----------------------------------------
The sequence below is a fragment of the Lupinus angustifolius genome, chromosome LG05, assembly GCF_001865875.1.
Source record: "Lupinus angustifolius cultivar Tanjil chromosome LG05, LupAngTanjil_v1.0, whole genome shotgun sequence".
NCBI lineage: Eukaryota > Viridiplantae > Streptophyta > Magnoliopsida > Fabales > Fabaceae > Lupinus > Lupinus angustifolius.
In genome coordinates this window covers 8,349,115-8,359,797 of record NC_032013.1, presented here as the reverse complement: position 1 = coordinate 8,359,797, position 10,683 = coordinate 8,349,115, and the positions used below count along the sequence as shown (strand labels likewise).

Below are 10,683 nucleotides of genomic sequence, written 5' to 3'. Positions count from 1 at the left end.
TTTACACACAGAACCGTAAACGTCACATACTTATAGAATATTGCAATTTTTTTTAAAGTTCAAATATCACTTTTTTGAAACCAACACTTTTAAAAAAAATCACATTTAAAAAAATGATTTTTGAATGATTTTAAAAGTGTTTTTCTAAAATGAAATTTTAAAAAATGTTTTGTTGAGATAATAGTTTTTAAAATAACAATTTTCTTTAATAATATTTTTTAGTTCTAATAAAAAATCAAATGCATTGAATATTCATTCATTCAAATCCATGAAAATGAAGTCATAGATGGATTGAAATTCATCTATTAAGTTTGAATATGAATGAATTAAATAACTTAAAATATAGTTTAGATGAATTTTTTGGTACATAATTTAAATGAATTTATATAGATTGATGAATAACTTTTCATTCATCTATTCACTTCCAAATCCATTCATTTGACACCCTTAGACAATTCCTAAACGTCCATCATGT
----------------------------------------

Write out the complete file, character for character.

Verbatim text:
The sequence below is a fragment of the Lupinus angustifolius genome, chromosome LG05, assembly GCF_001865875.1.
Source record: "Lupinus angustifolius cultivar Tanjil chromosome LG05, LupAngTanjil_v1.0, whole genome shotgun sequence".
NCBI lineage: Eukaryota > Viridiplantae > Streptophyta > Magnoliopsida > Fabales > Fabaceae > Lupinus > Lupinus angustifolius.
In genome coordinates this window covers 8,349,115-8,359,797 of record NC_032013.1, presented here as the reverse complement: position 1 = coordinate 8,359,797, position 10,683 = coordinate 8,349,115, and the positions used below count along the sequence as shown (strand labels likewise).

Below are 10,683 nucleotides of genomic sequence, written 5' to 3'. Positions count from 1 at the left end.
TTTACACACAGAACCGTAAACGTCACATACTTATAGAATATTGCAATTTTTTTTAAAGTTCAAATATCACTTTTTTGAAACCAACACTTTTAAAAAAAATCACATTTAAAAAAATGATTTTTGAATGATTTTAAAAGTGTTTTTCTAAAATGAAATTTTAAAAAATGTTTTGTTGAGATAATAGTTTTTAAAATAACAATTTTCTTTAATAATATTTTTTAGTTCTAATAAAAAATCAAATGCATTGAATATTCATTCATTCAAATCCATGAAAATGAAGTCATAGATGGATTGAAATTCATCTATTAAGTTTGAATATGAATGAATTAAATAACTTAAAATATAGTTTAGATGAATTTTTTGGTACATAATTTAAATGAATTTATATAGATTGATGAATAACTTTTCATTCATCTATTCACTTCCAAATCCATTCATTTGACACCCTTAGACAATTCCTAAACGTCCATCATGT